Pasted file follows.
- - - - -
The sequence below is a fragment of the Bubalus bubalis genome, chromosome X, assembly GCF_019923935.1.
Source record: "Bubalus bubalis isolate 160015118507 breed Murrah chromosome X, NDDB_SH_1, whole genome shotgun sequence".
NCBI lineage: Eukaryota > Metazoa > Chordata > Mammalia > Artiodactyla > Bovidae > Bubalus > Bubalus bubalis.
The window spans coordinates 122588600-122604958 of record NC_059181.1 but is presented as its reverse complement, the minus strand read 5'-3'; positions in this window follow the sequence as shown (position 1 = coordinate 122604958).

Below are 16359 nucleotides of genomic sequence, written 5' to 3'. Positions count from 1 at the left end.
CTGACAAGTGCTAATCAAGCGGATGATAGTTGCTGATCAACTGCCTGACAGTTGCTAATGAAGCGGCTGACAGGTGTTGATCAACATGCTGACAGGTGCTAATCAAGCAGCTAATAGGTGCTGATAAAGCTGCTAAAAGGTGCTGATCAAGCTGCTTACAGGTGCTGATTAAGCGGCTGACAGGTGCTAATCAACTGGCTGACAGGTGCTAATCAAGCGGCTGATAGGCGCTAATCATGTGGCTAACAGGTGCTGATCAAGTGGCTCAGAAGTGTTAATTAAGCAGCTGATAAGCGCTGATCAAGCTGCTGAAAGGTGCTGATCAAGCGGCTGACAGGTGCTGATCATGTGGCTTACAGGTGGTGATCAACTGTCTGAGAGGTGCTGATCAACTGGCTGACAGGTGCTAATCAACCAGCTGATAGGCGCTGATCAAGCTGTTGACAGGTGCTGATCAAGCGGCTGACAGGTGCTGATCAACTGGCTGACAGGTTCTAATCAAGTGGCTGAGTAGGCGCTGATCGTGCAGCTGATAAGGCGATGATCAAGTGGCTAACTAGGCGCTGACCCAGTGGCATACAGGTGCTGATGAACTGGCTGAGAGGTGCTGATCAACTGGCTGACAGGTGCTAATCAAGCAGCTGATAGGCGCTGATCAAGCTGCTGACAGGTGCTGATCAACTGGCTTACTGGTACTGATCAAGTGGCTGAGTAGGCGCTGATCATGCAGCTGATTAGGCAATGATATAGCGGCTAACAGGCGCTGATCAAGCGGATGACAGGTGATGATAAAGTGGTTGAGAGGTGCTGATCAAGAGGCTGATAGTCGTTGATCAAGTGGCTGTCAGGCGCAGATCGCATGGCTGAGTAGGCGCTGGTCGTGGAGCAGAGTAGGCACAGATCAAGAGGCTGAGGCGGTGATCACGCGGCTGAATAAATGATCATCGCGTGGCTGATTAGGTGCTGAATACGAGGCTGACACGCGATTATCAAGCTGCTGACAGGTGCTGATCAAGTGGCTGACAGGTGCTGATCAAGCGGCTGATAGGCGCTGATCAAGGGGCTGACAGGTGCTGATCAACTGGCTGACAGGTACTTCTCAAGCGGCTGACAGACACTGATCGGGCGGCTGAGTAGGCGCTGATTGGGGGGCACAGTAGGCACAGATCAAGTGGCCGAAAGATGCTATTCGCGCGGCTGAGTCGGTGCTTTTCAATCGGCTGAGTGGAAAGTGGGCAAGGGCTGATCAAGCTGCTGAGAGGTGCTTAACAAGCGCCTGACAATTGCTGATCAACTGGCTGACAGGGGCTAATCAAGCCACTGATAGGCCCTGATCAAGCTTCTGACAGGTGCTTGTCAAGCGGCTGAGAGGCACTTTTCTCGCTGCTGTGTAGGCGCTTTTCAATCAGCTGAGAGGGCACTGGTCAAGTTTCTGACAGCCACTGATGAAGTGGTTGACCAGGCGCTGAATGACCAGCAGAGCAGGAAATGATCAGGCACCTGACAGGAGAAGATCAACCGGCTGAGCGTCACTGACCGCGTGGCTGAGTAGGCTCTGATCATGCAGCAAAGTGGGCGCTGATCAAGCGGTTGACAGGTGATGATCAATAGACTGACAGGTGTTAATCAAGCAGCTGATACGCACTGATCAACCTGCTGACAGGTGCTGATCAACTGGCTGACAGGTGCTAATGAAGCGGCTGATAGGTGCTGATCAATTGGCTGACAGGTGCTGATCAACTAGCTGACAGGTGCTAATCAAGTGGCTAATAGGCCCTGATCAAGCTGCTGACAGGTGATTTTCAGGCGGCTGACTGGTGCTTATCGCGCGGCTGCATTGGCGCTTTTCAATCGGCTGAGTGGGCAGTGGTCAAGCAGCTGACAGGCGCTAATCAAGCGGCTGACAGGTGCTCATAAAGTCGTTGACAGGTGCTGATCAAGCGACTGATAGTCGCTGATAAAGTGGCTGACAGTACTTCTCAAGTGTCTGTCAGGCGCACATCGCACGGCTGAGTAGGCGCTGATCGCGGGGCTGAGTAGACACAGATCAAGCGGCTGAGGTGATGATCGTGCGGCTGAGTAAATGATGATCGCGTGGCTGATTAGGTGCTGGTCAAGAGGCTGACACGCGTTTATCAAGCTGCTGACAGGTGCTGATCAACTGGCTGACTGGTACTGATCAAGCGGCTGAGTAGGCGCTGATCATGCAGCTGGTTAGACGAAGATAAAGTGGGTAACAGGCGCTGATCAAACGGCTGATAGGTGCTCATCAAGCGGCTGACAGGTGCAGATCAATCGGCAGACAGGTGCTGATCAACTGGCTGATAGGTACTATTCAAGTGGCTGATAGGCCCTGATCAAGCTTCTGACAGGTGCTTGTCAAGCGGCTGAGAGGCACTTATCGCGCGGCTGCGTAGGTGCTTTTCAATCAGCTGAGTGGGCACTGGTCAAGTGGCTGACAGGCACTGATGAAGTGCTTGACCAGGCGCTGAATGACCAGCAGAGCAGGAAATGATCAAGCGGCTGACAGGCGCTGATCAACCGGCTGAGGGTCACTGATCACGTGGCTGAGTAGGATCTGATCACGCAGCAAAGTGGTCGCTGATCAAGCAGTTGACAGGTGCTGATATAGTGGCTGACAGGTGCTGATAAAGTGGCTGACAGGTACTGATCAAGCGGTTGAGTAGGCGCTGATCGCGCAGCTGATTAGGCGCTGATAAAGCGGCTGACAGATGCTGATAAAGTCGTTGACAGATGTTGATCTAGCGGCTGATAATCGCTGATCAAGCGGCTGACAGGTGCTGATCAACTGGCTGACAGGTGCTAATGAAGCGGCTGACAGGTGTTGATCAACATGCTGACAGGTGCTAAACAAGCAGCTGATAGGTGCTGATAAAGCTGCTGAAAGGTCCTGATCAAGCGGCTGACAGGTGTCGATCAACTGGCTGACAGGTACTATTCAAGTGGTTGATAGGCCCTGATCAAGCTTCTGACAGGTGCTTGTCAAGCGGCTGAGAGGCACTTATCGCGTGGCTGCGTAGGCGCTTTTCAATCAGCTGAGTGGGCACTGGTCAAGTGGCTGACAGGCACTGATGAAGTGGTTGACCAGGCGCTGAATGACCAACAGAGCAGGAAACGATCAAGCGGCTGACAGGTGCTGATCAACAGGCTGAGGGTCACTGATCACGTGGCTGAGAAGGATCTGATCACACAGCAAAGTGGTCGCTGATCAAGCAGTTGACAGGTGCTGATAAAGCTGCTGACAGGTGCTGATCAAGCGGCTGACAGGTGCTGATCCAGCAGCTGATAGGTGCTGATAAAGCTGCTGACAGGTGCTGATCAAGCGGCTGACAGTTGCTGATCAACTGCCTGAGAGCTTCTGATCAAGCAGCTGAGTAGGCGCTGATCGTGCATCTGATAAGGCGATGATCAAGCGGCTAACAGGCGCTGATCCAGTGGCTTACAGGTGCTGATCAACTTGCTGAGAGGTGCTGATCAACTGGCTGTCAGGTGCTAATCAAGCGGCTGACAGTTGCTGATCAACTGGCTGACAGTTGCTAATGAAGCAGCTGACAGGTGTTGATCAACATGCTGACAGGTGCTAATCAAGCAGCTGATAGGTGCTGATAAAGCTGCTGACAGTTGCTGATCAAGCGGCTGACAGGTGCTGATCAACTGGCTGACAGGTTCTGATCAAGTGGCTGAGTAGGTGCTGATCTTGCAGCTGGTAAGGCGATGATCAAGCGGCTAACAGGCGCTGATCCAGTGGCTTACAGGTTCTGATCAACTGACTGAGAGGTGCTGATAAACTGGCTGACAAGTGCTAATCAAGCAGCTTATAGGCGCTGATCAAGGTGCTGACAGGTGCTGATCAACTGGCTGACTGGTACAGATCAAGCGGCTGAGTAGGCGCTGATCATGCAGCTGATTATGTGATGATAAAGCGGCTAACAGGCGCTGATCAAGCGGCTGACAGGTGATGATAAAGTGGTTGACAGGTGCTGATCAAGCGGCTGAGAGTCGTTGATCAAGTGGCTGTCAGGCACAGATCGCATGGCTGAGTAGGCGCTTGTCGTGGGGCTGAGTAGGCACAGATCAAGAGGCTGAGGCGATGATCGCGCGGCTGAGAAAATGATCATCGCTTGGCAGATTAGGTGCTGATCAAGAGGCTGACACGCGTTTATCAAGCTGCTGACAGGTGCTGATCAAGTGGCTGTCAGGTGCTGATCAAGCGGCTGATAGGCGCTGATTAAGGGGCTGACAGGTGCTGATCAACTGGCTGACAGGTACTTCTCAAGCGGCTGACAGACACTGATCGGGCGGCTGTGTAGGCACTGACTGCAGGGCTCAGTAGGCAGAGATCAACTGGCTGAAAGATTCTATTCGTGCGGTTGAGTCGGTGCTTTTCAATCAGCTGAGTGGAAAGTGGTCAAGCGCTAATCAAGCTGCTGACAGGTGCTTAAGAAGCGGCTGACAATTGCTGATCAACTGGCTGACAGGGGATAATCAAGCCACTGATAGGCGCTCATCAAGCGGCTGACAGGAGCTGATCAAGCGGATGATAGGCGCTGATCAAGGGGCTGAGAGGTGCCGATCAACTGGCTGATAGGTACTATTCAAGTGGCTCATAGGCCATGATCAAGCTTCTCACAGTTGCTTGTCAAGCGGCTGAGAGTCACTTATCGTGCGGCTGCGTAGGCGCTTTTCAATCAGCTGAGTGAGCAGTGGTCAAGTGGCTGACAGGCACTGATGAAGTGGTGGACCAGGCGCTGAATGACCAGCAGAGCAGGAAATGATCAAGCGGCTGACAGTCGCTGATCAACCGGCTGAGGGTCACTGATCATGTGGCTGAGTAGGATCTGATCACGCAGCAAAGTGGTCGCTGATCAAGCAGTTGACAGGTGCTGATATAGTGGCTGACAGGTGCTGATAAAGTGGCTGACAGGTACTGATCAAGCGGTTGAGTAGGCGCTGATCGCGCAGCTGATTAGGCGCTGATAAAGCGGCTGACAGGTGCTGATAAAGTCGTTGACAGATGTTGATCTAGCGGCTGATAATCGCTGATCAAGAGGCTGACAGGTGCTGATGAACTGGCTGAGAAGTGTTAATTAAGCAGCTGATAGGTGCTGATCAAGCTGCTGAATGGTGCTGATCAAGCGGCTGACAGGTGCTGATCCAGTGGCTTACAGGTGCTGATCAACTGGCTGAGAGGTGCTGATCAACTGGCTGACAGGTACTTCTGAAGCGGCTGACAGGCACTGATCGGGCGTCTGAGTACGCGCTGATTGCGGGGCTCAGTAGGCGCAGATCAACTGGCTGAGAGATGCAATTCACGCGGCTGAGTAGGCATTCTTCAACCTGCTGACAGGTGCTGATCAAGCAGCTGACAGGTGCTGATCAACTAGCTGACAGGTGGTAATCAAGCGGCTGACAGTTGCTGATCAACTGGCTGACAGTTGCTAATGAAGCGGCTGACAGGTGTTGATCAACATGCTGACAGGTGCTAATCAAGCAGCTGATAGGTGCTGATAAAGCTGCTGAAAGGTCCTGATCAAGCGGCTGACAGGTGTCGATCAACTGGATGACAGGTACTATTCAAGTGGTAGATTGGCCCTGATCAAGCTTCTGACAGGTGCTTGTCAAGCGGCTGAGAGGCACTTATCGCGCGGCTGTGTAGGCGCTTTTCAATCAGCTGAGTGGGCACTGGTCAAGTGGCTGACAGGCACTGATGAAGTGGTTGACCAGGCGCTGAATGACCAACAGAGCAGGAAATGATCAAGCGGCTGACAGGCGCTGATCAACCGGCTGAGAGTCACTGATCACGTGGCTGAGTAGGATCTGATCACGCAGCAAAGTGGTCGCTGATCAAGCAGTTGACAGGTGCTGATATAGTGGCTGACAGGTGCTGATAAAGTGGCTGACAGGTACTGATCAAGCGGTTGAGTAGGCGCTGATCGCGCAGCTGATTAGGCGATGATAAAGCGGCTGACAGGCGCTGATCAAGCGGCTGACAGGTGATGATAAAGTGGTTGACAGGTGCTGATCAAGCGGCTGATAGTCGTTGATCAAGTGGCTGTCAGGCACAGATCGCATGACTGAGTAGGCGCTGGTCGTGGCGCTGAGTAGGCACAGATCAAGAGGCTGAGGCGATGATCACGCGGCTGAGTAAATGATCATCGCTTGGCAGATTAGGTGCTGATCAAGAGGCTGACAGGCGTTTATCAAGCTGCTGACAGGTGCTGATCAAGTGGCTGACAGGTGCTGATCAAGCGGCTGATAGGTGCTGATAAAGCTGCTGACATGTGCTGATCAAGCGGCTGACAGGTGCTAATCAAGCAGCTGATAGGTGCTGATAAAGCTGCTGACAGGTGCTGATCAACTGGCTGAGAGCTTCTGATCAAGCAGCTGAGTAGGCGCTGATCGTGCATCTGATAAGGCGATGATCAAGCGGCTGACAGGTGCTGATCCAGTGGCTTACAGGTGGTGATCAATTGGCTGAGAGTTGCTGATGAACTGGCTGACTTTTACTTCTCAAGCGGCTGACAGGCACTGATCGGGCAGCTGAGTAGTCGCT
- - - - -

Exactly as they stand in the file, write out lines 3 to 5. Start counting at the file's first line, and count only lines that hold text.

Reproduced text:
NCBI lineage: Eukaryota > Metazoa > Chordata > Mammalia > Artiodactyla > Bovidae > Bubalus > Bubalus bubalis.
The window spans coordinates 122588600-122604958 of record NC_059181.1 but is presented as its reverse complement, the minus strand read 5'-3'; positions in this window follow the sequence as shown (position 1 = coordinate 122604958).

Below are 16359 nucleotides of genomic sequence, written 5' to 3'. Positions count from 1 at the left end.